FOUR DIRECTIONS DEVELOPMENT CORPORATION IS DEDICATED TO IMPROVING THE SOCIAL AND ECONOMIC CONDITION OF THE FOUR WABANAKI TRIBES IN MAINE THROUGH EDUCATION AND COMMUNITY INVESTMENT.
Micmac Cultural Community Education
7 Northern Road, Presque Isle, Maine
If the road leads you to northern Maine, stop in and visit the the Micmac Cultural Community Education Center and see their exhibit about the Micmac people and culture.
Museum Hours: Monday, through Friday 8 am - 4 pm
Penobscot Nation Cultural & Historic
2 Sarah Springs Drive, Suite 2, Indian Island, Maine
Take a tour of Indian Island with of of the department’s knowledgeable and friendly guides. A trained guide will take you to visit many of the the Penobscot Nation’s buildings, departments, and programs; as well as the Penobscot Cultural Medicine Trail, a boardwalk trail featuring sculptures by Penobscot artist Tim Shay. The department also runs Che’Molly’s Trading Post selling books, videos, and Penobscot crafts.
Princess Watawahso’s Teepee & Family
1 Down Street, Indian Island, Maine
Built in 1947 by Penobscot tribal member Lucy Nicolar Poolaw and her Kiowa husband Bruce Poolaw, the two story wooden teepee quickly became a tourist attraction and popular Indian basket and craft shop. One of the first buildings seen as you cross the bridge to Indian Island, it has been lovingly restored by Lucy’s nephew Charles Norman Shay. The teepee now serves as a family museum dedicated to the memory of Mr. Shay’s relatives, ancestors, and to the history of the Penobscot Nation.
The Penobscot Nation Museum
12 Down Street, Indian Island, Maine
This small and informative museum is dedicated to to preserving and sharing the rich cultural heritage of the Penobscot and Wabanaki people. The museum’s collections span thousands of years of history from prehistoric stone tools, ceremonial root clubs, a birch bark canoe, clothing, beadwork, photographs, and a large collection of brown ash and sweetgrass basketry. The Penobscot Nation Museum promotes respect for their people, heritage, and strong connection to the Earth and their ancestors. Small gift shop offering books, videos, and gifts.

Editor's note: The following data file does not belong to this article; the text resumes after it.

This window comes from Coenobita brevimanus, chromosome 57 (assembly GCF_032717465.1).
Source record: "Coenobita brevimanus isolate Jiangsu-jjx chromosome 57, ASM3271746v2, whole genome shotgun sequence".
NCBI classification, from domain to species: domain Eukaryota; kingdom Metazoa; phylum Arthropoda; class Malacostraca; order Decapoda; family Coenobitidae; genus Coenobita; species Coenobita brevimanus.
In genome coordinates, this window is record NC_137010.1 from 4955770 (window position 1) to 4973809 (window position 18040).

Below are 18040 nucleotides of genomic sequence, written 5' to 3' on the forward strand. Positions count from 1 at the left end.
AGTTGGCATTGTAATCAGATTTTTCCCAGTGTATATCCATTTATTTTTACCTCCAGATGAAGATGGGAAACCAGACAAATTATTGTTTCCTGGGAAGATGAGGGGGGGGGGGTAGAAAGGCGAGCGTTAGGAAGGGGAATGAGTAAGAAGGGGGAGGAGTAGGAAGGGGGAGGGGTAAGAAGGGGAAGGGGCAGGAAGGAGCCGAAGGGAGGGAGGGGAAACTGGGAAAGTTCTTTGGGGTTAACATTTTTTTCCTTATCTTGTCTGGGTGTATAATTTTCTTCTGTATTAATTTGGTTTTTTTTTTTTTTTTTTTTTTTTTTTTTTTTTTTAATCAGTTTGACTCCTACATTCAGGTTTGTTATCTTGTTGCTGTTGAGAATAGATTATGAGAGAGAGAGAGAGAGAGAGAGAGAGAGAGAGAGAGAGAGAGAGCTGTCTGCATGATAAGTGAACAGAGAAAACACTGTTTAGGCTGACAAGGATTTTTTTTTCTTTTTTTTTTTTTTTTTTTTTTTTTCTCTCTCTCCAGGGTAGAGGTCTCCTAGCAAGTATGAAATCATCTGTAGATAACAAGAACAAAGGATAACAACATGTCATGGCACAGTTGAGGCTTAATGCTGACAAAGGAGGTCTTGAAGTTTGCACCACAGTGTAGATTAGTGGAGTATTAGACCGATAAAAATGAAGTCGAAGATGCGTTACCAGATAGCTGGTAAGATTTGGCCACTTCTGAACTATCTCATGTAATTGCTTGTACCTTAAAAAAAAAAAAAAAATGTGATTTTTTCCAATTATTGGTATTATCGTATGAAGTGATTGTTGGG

Museum Hours: Monday through Thursday 9 am - 2 pm, Saturday by appointment
Admission: donations appreciated, small fee for groups of 10 or more.
The Maine State Museum
230 State Street, Augusta, Maine
The Maine State Museum features exhibits focused on the prehistory, history, and the environment of Maine. The exhibit ‘12,000 Years in Maine’ walks you through thousands of years of Maine’s human prehistory and features over 2,000 archeological objects. Four floors of exhibits, educational programs, and thousands of objects make this an fun and educational place to spend a day.
Museum Hours: Tuesday through Friday 9 am - 5 pm, Saturday 10 am - 4 pm. Closed Sunday, Monday, state holidays and state government closure days.
Admission: Adults $2, Children (ages 6-18) $1, children under 6 - free; family maximum charge - $6; Senior citizens (62 and older) $1
Indian Township Museum
US Route 1, Indian Township, Maine
Located just 30 miles north of Calais, the Indian Township Museum is a must see if you are in the area. Featuring a large collection of ash and sweetgrass basketry, porcupine quill baskets, beadwork, regalia, historic photographs, war clubs, paddles, and birchbark work - including some by Tomah Joseph. There is also a gift shop with crafts, books, CDs, and DVDs by Passamaquoddy tribal members for sale.
Museum Hours: Monday through Friday, 9 am - 4 pm
Waponahki Musuem & Resource Center
59 Passamaquoddy Road, Pleasant Point, Maine
Dedicated to the preservation of language and culture, the Waponahki Museum has on display numerous ash and sweetgrass baskets, basketry tools, beaded artifacts, snowshoes, historic photographs, fishing nets and sinkers. Also on display is the birchbark artwork of Tomah Joseph, a Passamaquoddy artist who developed a close relationship with former President Franklin D. Roosevelt. One of Tomah Joseph’s intricately decorated birchbark canoes may be seen at the museum.
Phone: 207.853.2600 ext. 227
Museum Hours: Monday, Wednesday, and Friday 9 am - 12 noon
Admission: $5 per person
The Abbe Museum
26 Mount Desert Street, Bar Harbor, Maine
Located in downtown Bar Harbor, the Abbe Museum focuses on the the history and culture of Maine’s Native people, the Wabanaki. The museum offers innovative changing exhibitions, special programs and talks, teacher workshops, archaeology field schools, and crafts workshops. The museum has a large gift shop with baskets, jewelry, carvings, and artwork from Wabanaki artists. A second location, featuring archeology exhibits, is open from spring through fall at Sieur de Monts Spring in Acadia National Park. For information about prehistoric, historic, and contemporary Native people of Maine the Abbe Museum is a must see.
Museum Hours: May through Mid October, Daily 10 am - 5 pm, call for winter hours
Admission: Adults $3, Children (ages 6-15) $1, Free to Native Americans and Abbe members.
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